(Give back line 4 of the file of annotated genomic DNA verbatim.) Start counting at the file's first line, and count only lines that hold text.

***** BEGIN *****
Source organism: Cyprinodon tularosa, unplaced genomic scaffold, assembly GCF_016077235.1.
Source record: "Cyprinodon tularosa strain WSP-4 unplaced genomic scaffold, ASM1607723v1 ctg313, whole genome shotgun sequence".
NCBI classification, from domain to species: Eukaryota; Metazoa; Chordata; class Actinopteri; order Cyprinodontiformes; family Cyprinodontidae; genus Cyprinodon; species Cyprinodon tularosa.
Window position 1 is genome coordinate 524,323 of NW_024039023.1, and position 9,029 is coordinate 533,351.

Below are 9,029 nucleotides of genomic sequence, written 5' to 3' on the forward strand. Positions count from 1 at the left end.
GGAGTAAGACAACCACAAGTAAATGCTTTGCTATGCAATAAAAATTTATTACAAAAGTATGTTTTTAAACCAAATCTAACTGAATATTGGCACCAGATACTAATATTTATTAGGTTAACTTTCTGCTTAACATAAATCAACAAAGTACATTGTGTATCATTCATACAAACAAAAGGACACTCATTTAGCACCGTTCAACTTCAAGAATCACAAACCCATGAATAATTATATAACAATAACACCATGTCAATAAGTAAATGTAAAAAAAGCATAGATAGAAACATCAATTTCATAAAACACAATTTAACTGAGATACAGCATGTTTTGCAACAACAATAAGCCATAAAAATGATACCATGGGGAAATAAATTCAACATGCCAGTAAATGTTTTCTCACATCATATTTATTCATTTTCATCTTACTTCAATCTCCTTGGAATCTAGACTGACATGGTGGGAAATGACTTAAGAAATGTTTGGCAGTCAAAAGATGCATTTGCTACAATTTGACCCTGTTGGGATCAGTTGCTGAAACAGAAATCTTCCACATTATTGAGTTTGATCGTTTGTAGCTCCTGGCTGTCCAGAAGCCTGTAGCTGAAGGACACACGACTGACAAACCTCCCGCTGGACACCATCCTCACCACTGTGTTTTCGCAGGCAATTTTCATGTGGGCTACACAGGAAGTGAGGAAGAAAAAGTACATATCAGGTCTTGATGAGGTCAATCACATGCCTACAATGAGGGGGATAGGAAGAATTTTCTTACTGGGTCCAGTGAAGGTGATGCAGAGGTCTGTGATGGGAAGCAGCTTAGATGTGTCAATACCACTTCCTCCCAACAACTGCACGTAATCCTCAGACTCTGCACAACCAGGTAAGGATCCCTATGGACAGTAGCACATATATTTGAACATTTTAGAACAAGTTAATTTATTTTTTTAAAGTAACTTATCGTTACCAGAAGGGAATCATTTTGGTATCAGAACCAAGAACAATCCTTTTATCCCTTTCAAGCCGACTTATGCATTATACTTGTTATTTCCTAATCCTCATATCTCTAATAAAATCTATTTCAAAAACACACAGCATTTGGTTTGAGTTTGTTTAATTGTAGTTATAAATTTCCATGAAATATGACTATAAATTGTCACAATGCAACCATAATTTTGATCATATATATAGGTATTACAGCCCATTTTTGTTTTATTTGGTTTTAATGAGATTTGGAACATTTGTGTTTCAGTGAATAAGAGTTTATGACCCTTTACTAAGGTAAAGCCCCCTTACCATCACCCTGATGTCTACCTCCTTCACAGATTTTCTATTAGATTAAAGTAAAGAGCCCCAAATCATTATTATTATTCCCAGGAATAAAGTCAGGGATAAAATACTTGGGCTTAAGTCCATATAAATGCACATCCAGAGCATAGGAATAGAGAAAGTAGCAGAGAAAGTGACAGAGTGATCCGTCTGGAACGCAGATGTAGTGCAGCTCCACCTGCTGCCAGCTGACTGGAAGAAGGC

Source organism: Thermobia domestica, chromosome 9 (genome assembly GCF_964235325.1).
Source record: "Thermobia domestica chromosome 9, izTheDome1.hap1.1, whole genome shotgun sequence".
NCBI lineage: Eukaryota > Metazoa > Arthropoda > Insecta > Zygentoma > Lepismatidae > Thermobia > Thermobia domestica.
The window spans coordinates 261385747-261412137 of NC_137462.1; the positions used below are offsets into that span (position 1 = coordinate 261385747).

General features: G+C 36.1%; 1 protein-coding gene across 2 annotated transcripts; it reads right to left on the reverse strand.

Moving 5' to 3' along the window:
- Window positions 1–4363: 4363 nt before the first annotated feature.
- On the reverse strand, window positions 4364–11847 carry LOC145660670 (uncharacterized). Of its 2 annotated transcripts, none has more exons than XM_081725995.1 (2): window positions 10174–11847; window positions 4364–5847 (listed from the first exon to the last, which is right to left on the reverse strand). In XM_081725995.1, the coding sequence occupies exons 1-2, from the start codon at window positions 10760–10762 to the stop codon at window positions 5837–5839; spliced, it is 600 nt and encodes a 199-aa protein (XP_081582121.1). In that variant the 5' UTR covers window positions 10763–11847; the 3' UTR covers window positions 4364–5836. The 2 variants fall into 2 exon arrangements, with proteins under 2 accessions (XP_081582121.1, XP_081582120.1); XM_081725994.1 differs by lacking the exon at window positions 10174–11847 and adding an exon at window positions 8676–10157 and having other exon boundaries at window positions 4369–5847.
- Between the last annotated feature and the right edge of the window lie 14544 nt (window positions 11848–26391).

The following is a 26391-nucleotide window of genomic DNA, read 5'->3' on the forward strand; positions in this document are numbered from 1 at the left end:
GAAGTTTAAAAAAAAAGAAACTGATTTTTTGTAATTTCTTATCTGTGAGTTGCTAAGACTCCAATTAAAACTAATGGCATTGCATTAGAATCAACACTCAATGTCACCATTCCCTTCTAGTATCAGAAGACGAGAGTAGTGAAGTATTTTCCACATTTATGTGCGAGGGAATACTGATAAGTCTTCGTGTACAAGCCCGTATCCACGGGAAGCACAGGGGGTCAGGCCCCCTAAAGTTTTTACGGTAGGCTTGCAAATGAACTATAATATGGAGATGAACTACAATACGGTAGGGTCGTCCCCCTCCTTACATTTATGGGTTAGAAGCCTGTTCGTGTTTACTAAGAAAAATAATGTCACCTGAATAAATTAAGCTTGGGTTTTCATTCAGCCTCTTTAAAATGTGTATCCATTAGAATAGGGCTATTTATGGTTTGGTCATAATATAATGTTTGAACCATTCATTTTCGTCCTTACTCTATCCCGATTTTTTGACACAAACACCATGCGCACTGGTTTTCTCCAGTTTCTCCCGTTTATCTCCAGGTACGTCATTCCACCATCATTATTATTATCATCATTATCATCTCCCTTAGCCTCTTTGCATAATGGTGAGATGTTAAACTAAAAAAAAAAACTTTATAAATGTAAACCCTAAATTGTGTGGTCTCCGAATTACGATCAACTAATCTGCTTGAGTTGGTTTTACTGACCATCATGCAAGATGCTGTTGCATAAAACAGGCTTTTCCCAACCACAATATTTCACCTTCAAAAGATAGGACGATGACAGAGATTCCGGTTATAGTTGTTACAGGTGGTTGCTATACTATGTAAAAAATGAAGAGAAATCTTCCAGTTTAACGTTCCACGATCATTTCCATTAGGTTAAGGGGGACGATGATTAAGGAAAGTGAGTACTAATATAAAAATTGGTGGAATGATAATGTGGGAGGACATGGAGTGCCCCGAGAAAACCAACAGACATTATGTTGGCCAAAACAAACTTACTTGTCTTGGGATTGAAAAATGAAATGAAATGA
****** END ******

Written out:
Window position 1 is genome coordinate 524,323 of NW_024039023.1, and position 9,029 is coordinate 533,351.